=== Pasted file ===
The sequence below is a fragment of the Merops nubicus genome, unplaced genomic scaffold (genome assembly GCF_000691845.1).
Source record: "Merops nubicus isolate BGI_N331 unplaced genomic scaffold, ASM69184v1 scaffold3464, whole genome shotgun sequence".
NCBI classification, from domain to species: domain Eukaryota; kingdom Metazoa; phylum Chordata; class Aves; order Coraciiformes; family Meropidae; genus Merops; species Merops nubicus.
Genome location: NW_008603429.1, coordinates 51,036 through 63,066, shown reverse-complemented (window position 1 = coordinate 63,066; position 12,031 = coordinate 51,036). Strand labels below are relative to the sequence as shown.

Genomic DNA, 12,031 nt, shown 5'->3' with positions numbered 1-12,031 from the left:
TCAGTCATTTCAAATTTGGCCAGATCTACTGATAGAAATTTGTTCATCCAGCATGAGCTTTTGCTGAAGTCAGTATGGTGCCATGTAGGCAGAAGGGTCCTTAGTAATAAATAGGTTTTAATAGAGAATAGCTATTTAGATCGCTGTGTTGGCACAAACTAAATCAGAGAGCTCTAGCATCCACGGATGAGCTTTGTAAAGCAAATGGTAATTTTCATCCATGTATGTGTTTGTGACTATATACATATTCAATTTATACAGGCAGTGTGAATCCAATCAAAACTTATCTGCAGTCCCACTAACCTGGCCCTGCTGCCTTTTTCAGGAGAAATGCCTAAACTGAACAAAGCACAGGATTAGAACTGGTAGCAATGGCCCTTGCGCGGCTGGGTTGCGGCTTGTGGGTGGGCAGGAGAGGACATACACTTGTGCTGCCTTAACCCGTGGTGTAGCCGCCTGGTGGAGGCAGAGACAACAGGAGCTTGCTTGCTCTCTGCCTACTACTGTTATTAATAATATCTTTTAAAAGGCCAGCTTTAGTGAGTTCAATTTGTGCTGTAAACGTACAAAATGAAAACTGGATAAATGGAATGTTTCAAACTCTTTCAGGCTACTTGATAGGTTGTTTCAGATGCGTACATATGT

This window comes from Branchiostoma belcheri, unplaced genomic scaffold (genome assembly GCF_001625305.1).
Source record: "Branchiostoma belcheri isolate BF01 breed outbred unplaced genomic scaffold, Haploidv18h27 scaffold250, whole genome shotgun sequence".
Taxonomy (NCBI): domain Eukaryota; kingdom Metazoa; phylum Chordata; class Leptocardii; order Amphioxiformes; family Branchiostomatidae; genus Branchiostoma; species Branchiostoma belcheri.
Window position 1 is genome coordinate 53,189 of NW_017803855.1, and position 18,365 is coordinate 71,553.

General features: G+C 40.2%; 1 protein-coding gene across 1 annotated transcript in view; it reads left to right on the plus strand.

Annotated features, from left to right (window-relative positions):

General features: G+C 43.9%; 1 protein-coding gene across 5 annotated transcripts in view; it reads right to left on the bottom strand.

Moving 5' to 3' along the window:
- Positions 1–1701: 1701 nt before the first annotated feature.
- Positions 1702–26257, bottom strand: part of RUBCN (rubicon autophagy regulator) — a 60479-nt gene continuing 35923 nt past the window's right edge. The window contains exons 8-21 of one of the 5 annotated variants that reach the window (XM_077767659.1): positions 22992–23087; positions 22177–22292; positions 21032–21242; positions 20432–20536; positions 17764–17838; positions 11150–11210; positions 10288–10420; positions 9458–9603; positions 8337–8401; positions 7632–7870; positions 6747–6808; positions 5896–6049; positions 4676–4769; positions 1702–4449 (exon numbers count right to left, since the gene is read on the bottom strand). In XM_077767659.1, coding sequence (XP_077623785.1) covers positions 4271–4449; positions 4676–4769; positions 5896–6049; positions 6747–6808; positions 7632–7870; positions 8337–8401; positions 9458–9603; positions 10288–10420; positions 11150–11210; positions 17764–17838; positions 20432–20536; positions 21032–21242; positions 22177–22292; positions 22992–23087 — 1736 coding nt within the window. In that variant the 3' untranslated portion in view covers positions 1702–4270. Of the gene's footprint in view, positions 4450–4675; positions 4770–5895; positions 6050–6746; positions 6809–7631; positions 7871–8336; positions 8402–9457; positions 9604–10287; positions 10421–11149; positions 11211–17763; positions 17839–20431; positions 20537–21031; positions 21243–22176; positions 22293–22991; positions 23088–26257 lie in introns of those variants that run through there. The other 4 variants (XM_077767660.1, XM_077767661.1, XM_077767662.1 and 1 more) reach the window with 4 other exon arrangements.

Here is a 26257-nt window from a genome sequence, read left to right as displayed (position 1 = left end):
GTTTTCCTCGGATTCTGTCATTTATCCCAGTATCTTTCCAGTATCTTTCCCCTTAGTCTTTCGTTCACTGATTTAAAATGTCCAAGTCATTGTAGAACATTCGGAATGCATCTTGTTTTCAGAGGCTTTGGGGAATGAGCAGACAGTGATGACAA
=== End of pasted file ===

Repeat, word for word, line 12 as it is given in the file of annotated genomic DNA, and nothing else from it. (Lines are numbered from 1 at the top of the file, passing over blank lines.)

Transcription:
Annotated features, from left to right (window-relative positions):